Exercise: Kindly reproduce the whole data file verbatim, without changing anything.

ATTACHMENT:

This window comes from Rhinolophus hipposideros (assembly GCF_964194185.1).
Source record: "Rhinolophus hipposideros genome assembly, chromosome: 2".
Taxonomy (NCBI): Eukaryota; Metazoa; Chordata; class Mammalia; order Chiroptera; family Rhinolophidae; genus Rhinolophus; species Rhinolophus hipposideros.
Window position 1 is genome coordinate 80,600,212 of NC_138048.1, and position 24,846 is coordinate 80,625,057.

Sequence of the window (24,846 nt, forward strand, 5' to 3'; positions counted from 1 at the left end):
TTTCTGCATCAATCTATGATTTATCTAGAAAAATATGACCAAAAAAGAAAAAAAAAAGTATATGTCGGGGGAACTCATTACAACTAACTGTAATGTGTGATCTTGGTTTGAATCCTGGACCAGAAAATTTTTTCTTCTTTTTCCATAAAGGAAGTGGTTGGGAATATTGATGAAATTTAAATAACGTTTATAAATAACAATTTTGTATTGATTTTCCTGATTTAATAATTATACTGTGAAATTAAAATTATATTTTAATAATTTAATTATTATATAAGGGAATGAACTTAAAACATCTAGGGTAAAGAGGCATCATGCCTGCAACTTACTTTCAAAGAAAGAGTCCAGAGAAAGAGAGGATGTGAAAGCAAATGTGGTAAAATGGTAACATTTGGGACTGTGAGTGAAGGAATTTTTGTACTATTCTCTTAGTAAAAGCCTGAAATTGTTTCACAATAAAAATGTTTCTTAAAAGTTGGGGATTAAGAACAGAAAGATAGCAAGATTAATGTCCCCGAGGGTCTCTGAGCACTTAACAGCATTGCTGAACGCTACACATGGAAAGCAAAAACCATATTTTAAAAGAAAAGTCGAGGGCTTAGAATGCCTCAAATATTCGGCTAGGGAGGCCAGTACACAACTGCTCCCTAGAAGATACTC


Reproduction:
This window comes from Rhinolophus hipposideros (assembly GCF_964194185.1).
Source record: "Rhinolophus hipposideros genome assembly, chromosome: 2".
Taxonomy (NCBI): Eukaryota; Metazoa; Chordata; class Mammalia; order Chiroptera; family Rhinolophidae; genus Rhinolophus; species Rhinolophus hipposideros.
Window position 1 is genome coordinate 80,600,212 of NC_138048.1, and position 24,846 is coordinate 80,625,057.

Sequence of the window (24,846 nt, forward strand, 5' to 3'; positions counted from 1 at the left end):
TTTCTGCATCAATCTATGATTTATCTAGAAAAATATGACCAAAAAAGAAAAAAAAAAGTATATGTCGGGGGAACTCATTACAACTAACTGTAATGTGTGATCTTGGTTTGAATCCTGGACCAGAAAATTTTTTCTTCTTTTTCCATAAAGGAAGTGGTTGGGAATATTGATGAAATTTAAATAACGTTTATAAATAACAATTTTGTATTGATTTTCCTGATTTAATAATTATACTGTGAAATTAAAATTATATTTTAATAATTTAATTATTATATAAGGGAATGAACTTAAAACATCTAGGGTAAAGAGGCATCATGCCTGCAACTTACTTTCAAAGAAAGAGTCCAGAGAAAGAGAGGATGTGAAAGCAAATGTGGTAAAATGGTAACATTTGGGACTGTGAGTGAAGGAATTTTTGTACTATTCTCTTAGTAAAAGCCTGAAATTGTTTCACAATAAAAATGTTTCTTAAAAGTTGGGGATTAAGAACAGAAAGATAGCAAGATTAATGTCCCCGAGGGTCTCTGAGCACTTAACAGCATTGCTGAACGCTACACATGGAAAGCAAAAACCATATTTTAAAAGAAAAGTCGAGGGCTTAGAATGCCTCAAATATTCGGCTAGGGAGGCCAGTACACAACTGCTCCCTAGAAGATACTC